Mum has been housebound for around six years, falls a lot and short-term memory loss is beginning to kick in. She lives 35 miles away from me, and I’ve been managing it by staying with her at weekends and a couple of nights in the week. I feel that I’m mentally on call 24 hours a day because I’m worrying what’s happening if I’m not there. On top of this, my husband has practically been living at his mum’s recently, caring for her because she is 92 and struggling to cope on her own.
Over the years it has taken a huge toll on me and my husband. We’re both exhausted and sometimes get pushed to snapping at each other – something we both try to avoid. We used to go on holiday a couple of times a year but we haven’t been for years. Now, on the rare occasions we’re in the house together, all we do is talk about ‘the mothers’. We’re both so tied up with our own responsibilities that we can’t be much support to each other.
I’m sure this very difficult and exhausting situation must be familiar to lots of people. We’re all living longer and the strain this can put on families and in particular the adult children who end up doing the caring is often enormous.
It sounds like your lives are now an endless round of looking after others and as a result (and not at all surprisingly) your relationship has ended up at the bottom of the priority list. It sounds like this has been going on for a long time and has got to a point now where both you and your husband now feel isolated and lonely.
You don’t say if there are other people lending a hand, whether that might be friends, family or perhaps professional help. Some people find it very difficult to accept that they cannot do everything for an aged relative and often, feelings of love, duty, responsibility and occasionally, guilt, can mean that even when additional help is available, it’s not always taken up. Of course, with resources so often being stretched to the limit in cases like this, I acknowledge it can be very difficult to get the level of cover that might be required. But if there is help available and it’s not being taken – I urge you: take it.
With so much of your time spent caring, it must seem almost impossible to think about being a couple again. It makes sense that if we spend our lives mainly doing one thing, and in this case that’s travelling and taking care of someone else, that’s all we’re going to have to talk about. If this goes on long enough, we might eventually end up being grateful we’ve even got mothers to discuss – because we’ve forgotten what it feel like to share anything else with a partner.
I’m not going to pretend there are any easy solutions here. Even when you no longer have your mums around, it’s possible you may get left with nagging doubts that you could have done more – even though its blindingly obvious to everyone that you did everything that was humanly possible. But if you can reclaim something of your relationship, this will hopefully outlive all the current problems, so making some small changes now means you’re more likely to have each other to turn to when it’s all over.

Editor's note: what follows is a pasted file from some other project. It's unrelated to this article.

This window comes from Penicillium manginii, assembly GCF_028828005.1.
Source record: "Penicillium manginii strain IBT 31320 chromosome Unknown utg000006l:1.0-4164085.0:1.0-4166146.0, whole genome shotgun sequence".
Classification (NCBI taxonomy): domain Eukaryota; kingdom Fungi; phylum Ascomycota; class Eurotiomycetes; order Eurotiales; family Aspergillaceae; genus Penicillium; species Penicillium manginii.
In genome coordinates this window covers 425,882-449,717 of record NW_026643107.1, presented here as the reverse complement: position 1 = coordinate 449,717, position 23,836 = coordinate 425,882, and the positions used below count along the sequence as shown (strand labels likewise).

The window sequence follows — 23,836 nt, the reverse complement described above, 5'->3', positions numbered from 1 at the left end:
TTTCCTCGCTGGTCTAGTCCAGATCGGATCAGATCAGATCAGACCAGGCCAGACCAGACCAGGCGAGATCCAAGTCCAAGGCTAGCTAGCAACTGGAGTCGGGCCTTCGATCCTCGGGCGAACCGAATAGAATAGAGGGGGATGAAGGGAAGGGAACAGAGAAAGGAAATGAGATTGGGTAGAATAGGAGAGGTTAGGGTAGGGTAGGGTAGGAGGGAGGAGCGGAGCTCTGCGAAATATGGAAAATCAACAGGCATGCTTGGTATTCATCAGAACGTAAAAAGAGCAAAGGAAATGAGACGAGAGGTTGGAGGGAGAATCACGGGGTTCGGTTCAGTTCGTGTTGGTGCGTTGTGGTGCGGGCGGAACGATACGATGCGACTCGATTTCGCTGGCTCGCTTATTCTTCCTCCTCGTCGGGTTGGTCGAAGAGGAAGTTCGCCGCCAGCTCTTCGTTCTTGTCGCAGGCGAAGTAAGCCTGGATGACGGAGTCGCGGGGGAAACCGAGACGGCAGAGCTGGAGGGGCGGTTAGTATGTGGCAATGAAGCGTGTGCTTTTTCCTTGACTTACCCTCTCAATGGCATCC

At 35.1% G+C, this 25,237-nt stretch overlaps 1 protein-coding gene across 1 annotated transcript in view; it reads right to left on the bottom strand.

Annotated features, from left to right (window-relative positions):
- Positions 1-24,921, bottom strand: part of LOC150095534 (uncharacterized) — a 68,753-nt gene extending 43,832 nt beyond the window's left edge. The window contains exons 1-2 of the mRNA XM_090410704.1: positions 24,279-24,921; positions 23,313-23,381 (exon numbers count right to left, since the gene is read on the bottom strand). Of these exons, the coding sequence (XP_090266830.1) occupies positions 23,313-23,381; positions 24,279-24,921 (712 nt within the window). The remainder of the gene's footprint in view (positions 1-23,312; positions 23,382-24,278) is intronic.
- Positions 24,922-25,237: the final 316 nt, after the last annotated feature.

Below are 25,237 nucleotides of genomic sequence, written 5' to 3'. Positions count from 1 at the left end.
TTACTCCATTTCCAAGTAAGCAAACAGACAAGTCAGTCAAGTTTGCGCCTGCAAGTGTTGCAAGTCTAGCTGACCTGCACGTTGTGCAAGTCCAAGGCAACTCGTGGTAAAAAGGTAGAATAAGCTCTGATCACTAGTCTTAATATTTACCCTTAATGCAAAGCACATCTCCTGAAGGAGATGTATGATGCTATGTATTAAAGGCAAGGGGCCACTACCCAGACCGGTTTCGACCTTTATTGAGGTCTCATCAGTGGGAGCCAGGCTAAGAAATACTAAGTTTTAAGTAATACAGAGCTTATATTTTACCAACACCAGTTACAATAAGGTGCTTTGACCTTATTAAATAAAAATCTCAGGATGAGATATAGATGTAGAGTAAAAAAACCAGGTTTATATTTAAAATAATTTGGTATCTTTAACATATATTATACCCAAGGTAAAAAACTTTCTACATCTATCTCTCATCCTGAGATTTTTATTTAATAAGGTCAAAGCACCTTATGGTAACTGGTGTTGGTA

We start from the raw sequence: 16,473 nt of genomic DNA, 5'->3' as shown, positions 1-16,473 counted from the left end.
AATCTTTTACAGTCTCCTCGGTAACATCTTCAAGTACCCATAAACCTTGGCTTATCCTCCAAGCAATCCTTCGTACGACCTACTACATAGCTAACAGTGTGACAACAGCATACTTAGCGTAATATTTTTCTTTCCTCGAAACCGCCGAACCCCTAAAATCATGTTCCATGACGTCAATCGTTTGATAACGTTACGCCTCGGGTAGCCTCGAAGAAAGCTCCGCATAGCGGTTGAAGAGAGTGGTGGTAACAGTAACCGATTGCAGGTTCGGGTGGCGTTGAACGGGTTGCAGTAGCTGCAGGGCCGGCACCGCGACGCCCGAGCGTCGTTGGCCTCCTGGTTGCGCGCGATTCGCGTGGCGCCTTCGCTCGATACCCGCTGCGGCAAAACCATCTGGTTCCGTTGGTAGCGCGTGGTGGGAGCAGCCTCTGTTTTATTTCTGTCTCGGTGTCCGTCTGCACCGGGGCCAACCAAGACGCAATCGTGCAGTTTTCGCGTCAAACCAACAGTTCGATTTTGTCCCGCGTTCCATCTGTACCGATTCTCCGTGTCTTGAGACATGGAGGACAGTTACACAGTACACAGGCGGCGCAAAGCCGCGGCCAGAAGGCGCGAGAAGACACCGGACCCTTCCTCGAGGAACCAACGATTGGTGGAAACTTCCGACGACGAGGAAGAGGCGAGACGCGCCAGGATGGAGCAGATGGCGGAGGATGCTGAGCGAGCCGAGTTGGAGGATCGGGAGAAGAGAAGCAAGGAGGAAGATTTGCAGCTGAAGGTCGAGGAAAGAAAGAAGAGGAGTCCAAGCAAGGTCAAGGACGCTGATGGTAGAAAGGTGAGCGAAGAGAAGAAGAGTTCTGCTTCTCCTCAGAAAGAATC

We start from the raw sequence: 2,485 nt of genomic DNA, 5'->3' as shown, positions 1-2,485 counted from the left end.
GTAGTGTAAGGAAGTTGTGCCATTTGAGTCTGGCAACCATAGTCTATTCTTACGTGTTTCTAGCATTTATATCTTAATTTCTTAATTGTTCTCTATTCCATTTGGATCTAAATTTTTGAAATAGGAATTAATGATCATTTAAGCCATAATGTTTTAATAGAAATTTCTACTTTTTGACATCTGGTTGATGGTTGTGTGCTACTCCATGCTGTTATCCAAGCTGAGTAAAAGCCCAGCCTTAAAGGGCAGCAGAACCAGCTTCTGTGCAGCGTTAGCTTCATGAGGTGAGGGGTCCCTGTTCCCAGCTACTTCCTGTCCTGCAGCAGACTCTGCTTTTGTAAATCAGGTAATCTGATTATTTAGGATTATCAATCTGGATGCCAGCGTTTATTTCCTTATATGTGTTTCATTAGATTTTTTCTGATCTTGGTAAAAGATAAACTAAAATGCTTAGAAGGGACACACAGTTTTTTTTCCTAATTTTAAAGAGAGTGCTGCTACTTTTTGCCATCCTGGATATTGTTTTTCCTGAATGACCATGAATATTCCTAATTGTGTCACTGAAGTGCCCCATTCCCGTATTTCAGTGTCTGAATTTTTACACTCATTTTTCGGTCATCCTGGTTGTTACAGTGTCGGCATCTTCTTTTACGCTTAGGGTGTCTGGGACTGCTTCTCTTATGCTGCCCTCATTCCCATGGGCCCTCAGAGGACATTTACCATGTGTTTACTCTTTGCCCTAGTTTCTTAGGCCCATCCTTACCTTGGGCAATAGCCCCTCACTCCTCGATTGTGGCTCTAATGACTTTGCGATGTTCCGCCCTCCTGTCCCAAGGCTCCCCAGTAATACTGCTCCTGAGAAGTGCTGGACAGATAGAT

So, what to do? Firstly, create a space in the week for each other. People often think this means going out all evening or getting stuck into some lengthy conversations that inevitably mean you’re both left feeling anxious about all the things you could be doing. You say you’re rarely in the house together, but I’m wondering if this could be differently co-ordinated so that you can, as far as possible, rely on having even half an hour to sit down together. This doesn’t have to mean talking: it could just mean sitting in silence. This might sound like an odd suggestion coming from a relationship therapist, but sometimes, when we’re out of the habit of talking, just being with each with no pressure to make conversation can be the start of laying down new couple habits. One note: often, when there’s an overarching issue (in this case mothers), that fills all possible space, you do need to make a conscious effort not to revert to old way of doing things. This means coming to an agreement that neither of you will mention anything to do with mothers in that bit of couple space you’ve created. Also, do you ever eat together? Again, just sitting and sharing a meal can be worth its weight in gold.
Secondly I would ask: do you go to bed at the same time – and, more to the point, do you feel like you’re strangers in the bedroom? I’m not necessarily talking about sex (although I am wondering what sex means now for you in your relationship). Just touching a partners arm can mean so much when energy levels are right down and you can’t see a way out.
And thirdly, please keep talking to other carers on the Carers UK online forum. What you’re going through is terribly lonely. Getting the support of people who know what it’s really like and have experience helping with this kind of situation can be bigger than the sum of its parts. For expert advice on getting help with caring, contact their Adviceline on 0808 808 7777.
I’d like to say one more thing, which may sound challenging. Eventually each of you will lose your mum. Amongst all the feelings you may have when this happens, if one of them is relief, don’t push it away. You will have done your bit. I hope if you can make some of the small changes I’ve suggested, you’ll then have each other when everything else is done – and it won’t feel like you’re looking at a stranger.